Somewhere around the midpoint of life, the questions begin.

  • Am I on track with my goals? Or am I playing catch up?
  • Should I make changes to my life?
  • How am I doing in my marriage?
  • How am I doing as a parent?

“Middle age” is often defined by age – somewhere between 40 and 60 – but it is also defined by stage. Some women feel like they’re in midlife in their early 30s because their children are older than other moms their age. Other moms start their families later in life. Either way, an internal barometer nudges you and you get start feeling, “I’m not at the beginning anymore. I’m in the middle.”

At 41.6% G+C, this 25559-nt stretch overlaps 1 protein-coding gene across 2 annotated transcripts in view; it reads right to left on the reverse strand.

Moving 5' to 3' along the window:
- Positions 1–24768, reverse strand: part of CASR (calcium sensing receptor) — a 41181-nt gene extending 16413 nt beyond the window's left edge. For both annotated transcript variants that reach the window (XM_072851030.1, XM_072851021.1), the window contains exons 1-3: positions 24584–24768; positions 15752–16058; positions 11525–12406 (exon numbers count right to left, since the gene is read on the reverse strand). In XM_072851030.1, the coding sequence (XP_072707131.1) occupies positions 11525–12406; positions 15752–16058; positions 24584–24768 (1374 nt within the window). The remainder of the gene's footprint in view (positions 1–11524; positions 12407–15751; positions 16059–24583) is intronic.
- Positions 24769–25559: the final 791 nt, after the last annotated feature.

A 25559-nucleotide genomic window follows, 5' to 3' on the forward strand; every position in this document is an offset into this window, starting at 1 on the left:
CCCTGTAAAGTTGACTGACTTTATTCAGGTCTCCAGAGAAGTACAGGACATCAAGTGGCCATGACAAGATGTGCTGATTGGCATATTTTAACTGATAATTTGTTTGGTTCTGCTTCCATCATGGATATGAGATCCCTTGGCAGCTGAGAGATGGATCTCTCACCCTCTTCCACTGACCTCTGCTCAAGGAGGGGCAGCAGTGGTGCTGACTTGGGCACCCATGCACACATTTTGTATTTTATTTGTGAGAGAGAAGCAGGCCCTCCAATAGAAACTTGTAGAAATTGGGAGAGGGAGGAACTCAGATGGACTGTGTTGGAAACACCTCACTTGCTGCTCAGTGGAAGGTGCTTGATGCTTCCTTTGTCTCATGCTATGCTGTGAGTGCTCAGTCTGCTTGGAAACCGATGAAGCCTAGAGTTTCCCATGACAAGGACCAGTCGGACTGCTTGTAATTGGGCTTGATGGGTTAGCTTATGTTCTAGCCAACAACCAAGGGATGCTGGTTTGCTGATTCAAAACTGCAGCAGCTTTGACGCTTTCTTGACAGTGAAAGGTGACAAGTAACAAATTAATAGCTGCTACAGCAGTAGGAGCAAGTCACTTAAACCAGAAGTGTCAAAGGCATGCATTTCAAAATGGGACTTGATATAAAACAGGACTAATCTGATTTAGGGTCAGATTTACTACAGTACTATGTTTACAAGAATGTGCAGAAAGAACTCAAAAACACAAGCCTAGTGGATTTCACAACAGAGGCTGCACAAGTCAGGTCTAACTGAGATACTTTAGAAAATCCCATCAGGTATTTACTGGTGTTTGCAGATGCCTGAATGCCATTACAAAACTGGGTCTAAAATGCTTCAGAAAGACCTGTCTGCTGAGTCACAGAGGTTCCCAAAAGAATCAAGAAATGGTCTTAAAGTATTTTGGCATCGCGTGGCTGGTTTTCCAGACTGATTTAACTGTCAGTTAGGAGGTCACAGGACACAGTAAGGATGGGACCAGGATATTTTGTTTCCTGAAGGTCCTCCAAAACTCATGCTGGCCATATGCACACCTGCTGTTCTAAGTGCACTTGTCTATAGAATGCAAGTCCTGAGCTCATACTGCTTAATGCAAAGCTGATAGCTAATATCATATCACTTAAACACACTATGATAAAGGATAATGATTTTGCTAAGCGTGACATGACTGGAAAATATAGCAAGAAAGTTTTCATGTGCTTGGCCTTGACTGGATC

Sometime, mid-life can become a time when questions turn into confusion which turns into despair which spirals into unusual or irrational behavior. But mid-life can be a healthy transition where you assess what’s good or bad, what’s working and what should be changed, and then moving forward to the next stage of life into what God has prepared for you.

That’s a much healthier approach than the stereotypical “midlife crisis.” There’s no reason to “flee our youth,” but there’s no reason to hang on to it desperately, either.

On our Focus on the